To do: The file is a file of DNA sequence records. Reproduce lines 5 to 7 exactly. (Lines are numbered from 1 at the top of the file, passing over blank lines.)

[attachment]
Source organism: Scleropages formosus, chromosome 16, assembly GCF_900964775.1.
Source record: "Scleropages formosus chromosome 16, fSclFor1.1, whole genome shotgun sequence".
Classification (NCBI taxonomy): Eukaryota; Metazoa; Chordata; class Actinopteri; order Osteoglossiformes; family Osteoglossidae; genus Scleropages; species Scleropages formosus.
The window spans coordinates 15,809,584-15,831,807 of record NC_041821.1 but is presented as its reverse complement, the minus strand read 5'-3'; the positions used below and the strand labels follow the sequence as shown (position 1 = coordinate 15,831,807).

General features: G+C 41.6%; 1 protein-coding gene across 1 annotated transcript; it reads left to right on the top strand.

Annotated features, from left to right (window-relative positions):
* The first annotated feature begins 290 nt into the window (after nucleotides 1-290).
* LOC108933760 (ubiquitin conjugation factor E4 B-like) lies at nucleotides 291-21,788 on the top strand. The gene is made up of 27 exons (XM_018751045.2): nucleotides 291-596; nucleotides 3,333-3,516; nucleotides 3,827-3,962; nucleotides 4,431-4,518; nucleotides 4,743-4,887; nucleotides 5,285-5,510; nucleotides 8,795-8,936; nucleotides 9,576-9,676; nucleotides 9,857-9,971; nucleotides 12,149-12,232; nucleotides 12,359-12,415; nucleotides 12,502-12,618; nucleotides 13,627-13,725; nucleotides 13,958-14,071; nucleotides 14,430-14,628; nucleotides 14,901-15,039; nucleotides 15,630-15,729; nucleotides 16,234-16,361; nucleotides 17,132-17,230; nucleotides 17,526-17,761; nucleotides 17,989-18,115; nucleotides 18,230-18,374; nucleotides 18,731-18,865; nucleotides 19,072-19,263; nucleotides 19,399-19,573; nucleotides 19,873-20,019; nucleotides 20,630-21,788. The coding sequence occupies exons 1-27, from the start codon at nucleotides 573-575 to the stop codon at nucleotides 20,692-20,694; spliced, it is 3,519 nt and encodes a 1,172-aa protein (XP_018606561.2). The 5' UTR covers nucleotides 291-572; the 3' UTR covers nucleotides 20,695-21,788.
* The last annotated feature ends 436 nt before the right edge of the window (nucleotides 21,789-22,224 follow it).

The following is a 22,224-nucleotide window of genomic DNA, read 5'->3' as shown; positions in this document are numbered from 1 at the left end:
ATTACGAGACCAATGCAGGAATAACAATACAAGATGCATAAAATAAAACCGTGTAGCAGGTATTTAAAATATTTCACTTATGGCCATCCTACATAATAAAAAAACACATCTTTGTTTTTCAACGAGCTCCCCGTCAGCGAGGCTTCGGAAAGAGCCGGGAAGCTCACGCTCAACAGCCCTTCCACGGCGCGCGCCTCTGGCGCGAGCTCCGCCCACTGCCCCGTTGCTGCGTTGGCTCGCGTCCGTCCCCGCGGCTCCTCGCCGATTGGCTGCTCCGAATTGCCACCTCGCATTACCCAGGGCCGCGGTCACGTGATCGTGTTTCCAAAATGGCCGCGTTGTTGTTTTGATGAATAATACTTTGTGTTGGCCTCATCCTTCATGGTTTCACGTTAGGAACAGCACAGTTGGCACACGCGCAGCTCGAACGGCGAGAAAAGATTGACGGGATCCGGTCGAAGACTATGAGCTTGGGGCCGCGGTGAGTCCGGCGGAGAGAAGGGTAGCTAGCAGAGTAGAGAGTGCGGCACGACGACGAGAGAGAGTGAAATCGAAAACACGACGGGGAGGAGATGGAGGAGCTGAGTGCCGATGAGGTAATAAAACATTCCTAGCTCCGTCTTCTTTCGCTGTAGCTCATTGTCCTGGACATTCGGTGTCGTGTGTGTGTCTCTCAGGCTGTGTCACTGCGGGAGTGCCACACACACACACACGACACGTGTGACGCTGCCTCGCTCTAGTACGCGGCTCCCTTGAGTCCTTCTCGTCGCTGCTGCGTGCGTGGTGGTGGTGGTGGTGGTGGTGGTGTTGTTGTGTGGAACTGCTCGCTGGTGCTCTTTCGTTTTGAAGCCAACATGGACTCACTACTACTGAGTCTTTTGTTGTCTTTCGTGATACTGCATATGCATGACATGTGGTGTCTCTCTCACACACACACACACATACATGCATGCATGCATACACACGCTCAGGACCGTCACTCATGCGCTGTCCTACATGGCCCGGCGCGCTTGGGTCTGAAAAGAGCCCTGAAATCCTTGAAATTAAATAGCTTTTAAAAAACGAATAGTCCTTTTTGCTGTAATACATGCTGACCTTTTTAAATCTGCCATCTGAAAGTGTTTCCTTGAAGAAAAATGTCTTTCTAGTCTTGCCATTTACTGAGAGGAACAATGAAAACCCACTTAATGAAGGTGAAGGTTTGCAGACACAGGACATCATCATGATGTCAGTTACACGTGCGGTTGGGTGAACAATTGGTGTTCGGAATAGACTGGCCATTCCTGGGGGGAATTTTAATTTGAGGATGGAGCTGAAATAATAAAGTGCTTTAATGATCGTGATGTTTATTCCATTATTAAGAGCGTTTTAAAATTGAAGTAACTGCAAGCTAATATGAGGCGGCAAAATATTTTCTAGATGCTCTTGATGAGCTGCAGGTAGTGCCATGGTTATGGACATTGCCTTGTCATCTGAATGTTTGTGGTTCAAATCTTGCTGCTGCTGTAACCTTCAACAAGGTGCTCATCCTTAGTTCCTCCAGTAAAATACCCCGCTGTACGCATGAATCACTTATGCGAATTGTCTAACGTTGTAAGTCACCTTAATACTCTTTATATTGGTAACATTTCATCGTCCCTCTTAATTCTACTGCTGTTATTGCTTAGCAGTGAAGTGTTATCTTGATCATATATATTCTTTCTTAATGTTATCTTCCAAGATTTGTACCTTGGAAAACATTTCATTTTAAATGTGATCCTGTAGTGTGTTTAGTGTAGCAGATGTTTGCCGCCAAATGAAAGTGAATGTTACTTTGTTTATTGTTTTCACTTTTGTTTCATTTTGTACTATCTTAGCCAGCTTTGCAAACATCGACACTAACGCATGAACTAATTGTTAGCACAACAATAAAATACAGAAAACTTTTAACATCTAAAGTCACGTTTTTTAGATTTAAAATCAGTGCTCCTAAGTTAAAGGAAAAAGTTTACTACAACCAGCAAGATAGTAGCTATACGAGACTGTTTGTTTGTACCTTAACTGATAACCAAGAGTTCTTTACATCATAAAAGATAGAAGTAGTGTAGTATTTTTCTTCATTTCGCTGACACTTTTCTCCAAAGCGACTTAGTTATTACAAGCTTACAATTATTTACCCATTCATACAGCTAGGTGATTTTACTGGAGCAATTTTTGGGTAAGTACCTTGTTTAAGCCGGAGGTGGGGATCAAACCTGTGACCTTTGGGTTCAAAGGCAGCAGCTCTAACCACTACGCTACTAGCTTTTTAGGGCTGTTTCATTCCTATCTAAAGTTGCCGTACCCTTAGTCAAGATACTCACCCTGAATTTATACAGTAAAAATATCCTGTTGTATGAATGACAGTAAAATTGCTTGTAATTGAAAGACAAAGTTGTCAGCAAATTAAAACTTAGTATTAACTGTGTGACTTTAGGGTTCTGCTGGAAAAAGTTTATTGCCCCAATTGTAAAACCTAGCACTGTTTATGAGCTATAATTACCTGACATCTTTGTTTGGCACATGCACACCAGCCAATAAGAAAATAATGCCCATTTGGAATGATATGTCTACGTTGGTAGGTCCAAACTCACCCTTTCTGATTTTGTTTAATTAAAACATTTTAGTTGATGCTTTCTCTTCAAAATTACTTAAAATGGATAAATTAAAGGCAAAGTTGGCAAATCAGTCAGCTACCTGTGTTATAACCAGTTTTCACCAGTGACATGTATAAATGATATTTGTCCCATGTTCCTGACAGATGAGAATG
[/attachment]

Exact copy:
General features: G+C 41.6%; 1 protein-coding gene across 1 annotated transcript; it reads left to right on the top strand.

Annotated features, from left to right (window-relative positions):
* The first annotated feature begins 290 nt into the window (after nucleotides 1-290).